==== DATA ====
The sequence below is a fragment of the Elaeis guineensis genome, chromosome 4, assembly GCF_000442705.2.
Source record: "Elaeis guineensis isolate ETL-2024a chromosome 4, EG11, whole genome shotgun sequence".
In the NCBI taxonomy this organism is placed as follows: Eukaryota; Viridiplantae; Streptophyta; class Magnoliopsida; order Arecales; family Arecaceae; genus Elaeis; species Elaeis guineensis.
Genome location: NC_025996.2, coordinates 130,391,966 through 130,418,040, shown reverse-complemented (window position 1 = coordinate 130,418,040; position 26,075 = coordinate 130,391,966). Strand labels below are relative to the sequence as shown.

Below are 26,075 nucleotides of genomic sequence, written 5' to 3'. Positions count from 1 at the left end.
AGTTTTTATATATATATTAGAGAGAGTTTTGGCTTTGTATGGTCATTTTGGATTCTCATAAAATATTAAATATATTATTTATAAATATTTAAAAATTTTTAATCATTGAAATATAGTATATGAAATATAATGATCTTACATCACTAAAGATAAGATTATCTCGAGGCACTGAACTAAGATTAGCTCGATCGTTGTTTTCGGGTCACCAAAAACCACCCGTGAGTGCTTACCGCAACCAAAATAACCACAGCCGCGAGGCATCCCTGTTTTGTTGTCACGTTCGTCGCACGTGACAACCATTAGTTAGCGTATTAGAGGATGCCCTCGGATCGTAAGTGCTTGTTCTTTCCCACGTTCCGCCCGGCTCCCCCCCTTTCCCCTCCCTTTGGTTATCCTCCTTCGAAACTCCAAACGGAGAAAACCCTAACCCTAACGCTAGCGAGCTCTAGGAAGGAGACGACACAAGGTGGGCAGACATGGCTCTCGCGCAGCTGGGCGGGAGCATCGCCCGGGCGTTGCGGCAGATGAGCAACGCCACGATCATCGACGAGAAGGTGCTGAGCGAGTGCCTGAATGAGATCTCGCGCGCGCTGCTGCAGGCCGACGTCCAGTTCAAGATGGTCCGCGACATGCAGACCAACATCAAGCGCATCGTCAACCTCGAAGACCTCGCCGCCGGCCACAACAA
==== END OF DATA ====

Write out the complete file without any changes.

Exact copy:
The sequence below is a fragment of the Elaeis guineensis genome, chromosome 4, assembly GCF_000442705.2.
Source record: "Elaeis guineensis isolate ETL-2024a chromosome 4, EG11, whole genome shotgun sequence".
In the NCBI taxonomy this organism is placed as follows: Eukaryota; Viridiplantae; Streptophyta; class Magnoliopsida; order Arecales; family Arecaceae; genus Elaeis; species Elaeis guineensis.
Genome location: NC_025996.2, coordinates 130,391,966 through 130,418,040, shown reverse-complemented (window position 1 = coordinate 130,418,040; position 26,075 = coordinate 130,391,966). Strand labels below are relative to the sequence as shown.

Below are 26,075 nucleotides of genomic sequence, written 5' to 3'. Positions count from 1 at the left end.
AGTTTTTATATATATATTAGAGAGAGTTTTGGCTTTGTATGGTCATTTTGGATTCTCATAAAATATTAAATATATTATTTATAAATATTTAAAAATTTTTAATCATTGAAATATAGTATATGAAATATAATGATCTTACATCACTAAAGATAAGATTATCTCGAGGCACTGAACTAAGATTAGCTCGATCGTTGTTTTCGGGTCACCAAAAACCACCCGTGAGTGCTTACCGCAACCAAAATAACCACAGCCGCGAGGCATCCCTGTTTTGTTGTCACGTTCGTCGCACGTGACAACCATTAGTTAGCGTATTAGAGGATGCCCTCGGATCGTAAGTGCTTGTTCTTTCCCACGTTCCGCCCGGCTCCCCCCCTTTCCCCTCCCTTTGGTTATCCTCCTTCGAAACTCCAAACGGAGAAAACCCTAACCCTAACGCTAGCGAGCTCTAGGAAGGAGACGACACAAGGTGGGCAGACATGGCTCTCGCGCAGCTGGGCGGGAGCATCGCCCGGGCGTTGCGGCAGATGAGCAACGCCACGATCATCGACGAGAAGGTGCTGAGCGAGTGCCTGAATGAGATCTCGCGCGCGCTGCTGCAGGCCGACGTCCAGTTCAAGATGGTCCGCGACATGCAGACCAACATCAAGCGCATCGTCAACCTCGAAGACCTCGCCGCCGGCCACAACAA